Monthly Archives: April 2017

A journey through San Francisco

San Francisco was the epicentre of the Summer of Love, a movement intent on changing the foundations of American society forever. Half a century later, Tamara Hinson journeys through the city to discover how much of that hedonistic era still lingers. 

In Haight-Ashbury, a Bob Marley track blares from Amoeba Music, an independent bookstore. Nearby, fragrant clouds of smoke billow from an apartment above a street art-adorned smoke shop.

Modern-day hipsters are slowly replacing those in the neighbourhood with the closest ties to 1967’s Summer of Love. But look closely and you’ll still see reminders: in the tie-dye filled windows of Love on Haight, a glitter pot-filled store owned by Sunny Powers, a local woman whose motto is “Never be afraid to sparkle”. And in Jammin on Haight, an explosion of psychedelic T-shirts and Grateful Dead music posters.

The Grateful Dead’s former publicist, Dennis McNally, is the man behind On the Road to the Summer of Love, an exhibition helping refresh the memories of those with little recollection of that heady, marijuana-fragranced summer, 50 years on.

One of the stranger exhibits at the California Historical Society’s exhibition is a sheet of LSD. Its owner avoided prosecution by claiming his glass-covered sheet of class A drugs was clearly for display, not consumption.

It’s one of several events commemorating the 50th anniversary of 1967’s Summer of Love, when more than 100,000 activists, artists and entrepreneurs flocked to the city to change the world with music, art and positive vibes. They protested about the Vietnam War, set up organic food movements and sang about healing the world. And, as the LSD exhibit suggests, they got high.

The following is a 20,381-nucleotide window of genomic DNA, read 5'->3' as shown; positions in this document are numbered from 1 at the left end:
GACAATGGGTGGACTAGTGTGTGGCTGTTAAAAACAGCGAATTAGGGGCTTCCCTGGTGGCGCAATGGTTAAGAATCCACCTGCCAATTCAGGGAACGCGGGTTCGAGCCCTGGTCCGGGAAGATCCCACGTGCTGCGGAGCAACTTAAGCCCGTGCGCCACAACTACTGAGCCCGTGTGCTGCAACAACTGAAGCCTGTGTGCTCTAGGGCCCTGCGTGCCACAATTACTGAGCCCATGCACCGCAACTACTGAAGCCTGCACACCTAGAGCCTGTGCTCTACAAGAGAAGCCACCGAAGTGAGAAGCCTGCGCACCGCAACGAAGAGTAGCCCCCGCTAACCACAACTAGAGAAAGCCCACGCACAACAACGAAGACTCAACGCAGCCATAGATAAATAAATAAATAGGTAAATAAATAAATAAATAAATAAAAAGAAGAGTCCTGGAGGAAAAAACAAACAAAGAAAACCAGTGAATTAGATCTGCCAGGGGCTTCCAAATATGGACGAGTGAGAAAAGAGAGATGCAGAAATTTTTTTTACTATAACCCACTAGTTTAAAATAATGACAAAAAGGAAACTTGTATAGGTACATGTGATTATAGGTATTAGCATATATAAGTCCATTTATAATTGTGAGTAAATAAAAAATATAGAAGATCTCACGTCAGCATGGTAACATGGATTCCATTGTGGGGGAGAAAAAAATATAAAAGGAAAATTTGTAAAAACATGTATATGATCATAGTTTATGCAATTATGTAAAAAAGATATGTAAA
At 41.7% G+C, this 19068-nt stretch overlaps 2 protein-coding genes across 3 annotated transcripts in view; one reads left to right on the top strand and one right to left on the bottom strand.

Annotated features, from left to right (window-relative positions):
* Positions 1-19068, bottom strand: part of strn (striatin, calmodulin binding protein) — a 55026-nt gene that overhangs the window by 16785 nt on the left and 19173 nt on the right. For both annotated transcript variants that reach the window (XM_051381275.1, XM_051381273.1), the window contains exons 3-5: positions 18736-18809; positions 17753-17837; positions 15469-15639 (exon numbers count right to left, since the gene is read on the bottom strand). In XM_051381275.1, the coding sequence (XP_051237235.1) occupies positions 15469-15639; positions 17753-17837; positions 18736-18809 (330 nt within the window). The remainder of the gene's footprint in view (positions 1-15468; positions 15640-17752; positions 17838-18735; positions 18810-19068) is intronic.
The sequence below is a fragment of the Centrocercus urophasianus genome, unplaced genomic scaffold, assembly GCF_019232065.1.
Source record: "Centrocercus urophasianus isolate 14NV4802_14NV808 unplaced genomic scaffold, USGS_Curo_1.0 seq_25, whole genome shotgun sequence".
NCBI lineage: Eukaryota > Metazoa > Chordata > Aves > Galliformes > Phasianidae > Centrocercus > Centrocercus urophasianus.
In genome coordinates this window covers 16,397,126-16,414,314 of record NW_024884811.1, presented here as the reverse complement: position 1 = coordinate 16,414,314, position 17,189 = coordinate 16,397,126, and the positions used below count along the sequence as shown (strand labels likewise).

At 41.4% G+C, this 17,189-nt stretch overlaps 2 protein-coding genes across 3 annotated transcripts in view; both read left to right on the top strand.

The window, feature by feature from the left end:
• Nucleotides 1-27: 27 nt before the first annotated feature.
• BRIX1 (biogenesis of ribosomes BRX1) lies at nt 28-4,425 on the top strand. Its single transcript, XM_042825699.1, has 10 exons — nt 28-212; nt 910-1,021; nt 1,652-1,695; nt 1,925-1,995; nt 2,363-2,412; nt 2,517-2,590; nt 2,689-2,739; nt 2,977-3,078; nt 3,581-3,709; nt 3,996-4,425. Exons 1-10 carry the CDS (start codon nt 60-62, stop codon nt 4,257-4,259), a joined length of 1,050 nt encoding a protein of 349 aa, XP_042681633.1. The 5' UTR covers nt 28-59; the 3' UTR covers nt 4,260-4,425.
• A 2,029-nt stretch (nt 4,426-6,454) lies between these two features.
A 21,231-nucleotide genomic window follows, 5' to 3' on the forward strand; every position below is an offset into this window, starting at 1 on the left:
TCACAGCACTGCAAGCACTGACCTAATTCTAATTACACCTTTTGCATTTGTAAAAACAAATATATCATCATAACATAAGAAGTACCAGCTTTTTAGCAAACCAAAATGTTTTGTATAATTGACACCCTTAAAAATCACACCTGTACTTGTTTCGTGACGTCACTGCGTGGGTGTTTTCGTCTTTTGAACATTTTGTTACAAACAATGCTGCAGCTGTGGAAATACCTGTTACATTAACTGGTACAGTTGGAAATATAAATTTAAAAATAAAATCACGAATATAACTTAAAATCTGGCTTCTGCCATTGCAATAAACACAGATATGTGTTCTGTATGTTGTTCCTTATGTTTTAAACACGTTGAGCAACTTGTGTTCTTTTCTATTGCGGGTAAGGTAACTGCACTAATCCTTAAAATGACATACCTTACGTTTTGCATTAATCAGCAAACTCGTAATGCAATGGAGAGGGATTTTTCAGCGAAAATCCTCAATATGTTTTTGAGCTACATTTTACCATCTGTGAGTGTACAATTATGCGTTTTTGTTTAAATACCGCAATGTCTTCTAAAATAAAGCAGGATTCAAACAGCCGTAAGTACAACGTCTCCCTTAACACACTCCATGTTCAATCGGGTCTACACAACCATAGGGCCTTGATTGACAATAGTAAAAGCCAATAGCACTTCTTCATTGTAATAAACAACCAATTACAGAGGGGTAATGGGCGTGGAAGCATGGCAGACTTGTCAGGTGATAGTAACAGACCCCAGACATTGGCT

Best routes in Canada

Rugged and vast, Canada is a road-trippers dream. Driving gives you the freedom to travel at your own pace – pull over and drink in the scenery along the way or break up the journey with hiking and kayaking.

Whether you’re into mountains, beaches or urban heritage, here are five of our favourite routes.


1. The Cabot Trail, Nova Scotia

The Cabot Trail loops 298km around the north of Cape Breton Island in Nova Scotia. The route winds along the coast for much of its length with viewpoints overlooking the North Atlantic.

Locals tout fall as the best time to travel, but the dramatic landscapes of Cape Breton Highlands National Park look good throughout the year. Moose roam the park, where walking trails give you the opportunity to stretch your legs and breathe in the crisp sea air.

Islanders here are proud of their French-influenced Acadian heritage and Celtic ancestry, and love to celebrate it with loud live music in local pubs. Experience it in Chéticamp, a fishing village where you can tuck into locally landed lobster and seasonal seafood.

Be sure to park up in Pleasant Bay and join a cruise to spot whales and seals, and don’t miss the chance to kick off your shoes on the sand close to Ingonish.


2. The Icefields Parkway, Alberta